Regarding Courtland Milloy’s Nov. 28 Metro column, “For have-nots, more and more of the District seems off-limits”:

I can see how school boundaries can further societal disintegration, keeping the have-nots in poor schools and reserving the better-equipped and richer schools for the haves. But was Mr. Milloy seriously suggesting that bike lanes and fewer parking spaces in the city center are a problem and should be seen as an obstacle to integration?

Yes, the plan of D.C. Mayor Vincent C. Gray (D) to create jobs in the city must be supported, and affordable housing in the city is a priority, but in any modern city such policies harmonize well with better and cheap public transport, fewer cars downtown and more bike lanes, all of which can lead to greater integration.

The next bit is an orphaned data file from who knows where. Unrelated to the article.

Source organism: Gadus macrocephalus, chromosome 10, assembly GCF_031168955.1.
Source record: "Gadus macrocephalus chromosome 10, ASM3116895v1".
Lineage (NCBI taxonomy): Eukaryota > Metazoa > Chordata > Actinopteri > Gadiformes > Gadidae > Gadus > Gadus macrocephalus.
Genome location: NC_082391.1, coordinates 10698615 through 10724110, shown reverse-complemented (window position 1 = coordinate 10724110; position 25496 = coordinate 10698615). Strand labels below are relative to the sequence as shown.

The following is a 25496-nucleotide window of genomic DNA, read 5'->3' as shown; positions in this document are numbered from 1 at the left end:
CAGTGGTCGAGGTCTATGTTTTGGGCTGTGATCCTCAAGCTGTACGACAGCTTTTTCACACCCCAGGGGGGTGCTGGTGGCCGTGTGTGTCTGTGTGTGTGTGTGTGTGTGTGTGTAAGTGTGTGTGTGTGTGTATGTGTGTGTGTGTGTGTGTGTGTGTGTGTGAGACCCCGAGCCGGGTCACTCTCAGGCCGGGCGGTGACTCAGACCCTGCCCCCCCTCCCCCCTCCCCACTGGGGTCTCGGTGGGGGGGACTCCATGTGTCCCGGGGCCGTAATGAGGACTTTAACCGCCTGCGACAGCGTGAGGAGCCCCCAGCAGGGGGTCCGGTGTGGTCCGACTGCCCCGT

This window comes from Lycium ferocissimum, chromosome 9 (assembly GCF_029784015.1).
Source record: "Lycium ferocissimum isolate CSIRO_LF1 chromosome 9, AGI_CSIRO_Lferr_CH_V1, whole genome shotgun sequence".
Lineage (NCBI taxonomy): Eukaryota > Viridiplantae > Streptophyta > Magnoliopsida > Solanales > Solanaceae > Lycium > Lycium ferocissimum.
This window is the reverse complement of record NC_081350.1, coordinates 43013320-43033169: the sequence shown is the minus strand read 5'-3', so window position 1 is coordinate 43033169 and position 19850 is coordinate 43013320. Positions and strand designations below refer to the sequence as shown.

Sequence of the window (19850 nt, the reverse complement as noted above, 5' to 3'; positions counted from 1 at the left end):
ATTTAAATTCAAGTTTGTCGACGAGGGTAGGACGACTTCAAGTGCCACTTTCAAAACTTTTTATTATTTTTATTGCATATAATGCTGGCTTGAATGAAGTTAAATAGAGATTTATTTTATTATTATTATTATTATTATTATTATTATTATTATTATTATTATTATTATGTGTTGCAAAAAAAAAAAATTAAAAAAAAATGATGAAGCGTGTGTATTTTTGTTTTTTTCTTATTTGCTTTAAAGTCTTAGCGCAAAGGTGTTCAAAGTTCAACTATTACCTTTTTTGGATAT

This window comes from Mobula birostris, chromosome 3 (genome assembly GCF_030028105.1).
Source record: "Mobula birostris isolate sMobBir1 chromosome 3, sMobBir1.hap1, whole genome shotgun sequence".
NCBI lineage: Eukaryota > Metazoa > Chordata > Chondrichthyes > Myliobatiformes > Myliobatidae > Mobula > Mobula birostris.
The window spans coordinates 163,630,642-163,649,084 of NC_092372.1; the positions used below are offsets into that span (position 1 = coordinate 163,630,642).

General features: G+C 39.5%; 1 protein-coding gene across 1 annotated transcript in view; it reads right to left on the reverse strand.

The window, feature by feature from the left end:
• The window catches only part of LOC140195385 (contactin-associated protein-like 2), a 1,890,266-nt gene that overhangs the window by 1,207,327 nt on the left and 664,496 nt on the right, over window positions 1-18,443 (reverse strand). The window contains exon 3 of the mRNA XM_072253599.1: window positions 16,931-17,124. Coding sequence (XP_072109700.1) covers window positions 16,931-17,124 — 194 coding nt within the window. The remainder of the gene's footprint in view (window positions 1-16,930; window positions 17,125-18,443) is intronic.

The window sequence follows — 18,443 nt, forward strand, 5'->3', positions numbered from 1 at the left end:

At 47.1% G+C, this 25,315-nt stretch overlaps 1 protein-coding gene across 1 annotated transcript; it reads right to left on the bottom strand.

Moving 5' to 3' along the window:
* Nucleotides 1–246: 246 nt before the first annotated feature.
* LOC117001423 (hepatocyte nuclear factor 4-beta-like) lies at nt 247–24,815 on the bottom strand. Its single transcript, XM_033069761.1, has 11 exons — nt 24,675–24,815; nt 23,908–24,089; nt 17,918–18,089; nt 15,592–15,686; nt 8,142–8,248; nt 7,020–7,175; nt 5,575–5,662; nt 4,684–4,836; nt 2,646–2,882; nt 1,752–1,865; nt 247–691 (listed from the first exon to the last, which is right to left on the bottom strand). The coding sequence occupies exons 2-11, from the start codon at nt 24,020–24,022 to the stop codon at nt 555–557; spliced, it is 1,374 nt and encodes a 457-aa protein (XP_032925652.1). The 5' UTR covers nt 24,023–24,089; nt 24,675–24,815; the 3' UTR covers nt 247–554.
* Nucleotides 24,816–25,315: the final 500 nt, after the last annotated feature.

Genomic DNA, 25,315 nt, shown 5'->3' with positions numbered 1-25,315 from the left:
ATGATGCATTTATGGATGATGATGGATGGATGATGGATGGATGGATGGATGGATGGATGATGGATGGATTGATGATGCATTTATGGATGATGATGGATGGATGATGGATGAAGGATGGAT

Peter Kramer, Washington

I share Courtland Milloy’s concern that the District needs a vision regarding how its growth affects low-income residents. However, in criticizing bike lanes, sidewalks and public transit (in favor of keeping parking spots, apparently), he has picked an odd scapegoat.

It is expensive to own a car, drive it and park it in the District — far more so than it is to commute by bike, foot or bus. Making it easier, faster and more convenient to get around the District without a car benefits everyone, so we should strive to help people do so in both high- and low-income neighborhoods.

Biking and walking make our populations healthier, our city cleaner and our neighborhoods stronger. This should be an issue that unites the District.

Tom Long, Washington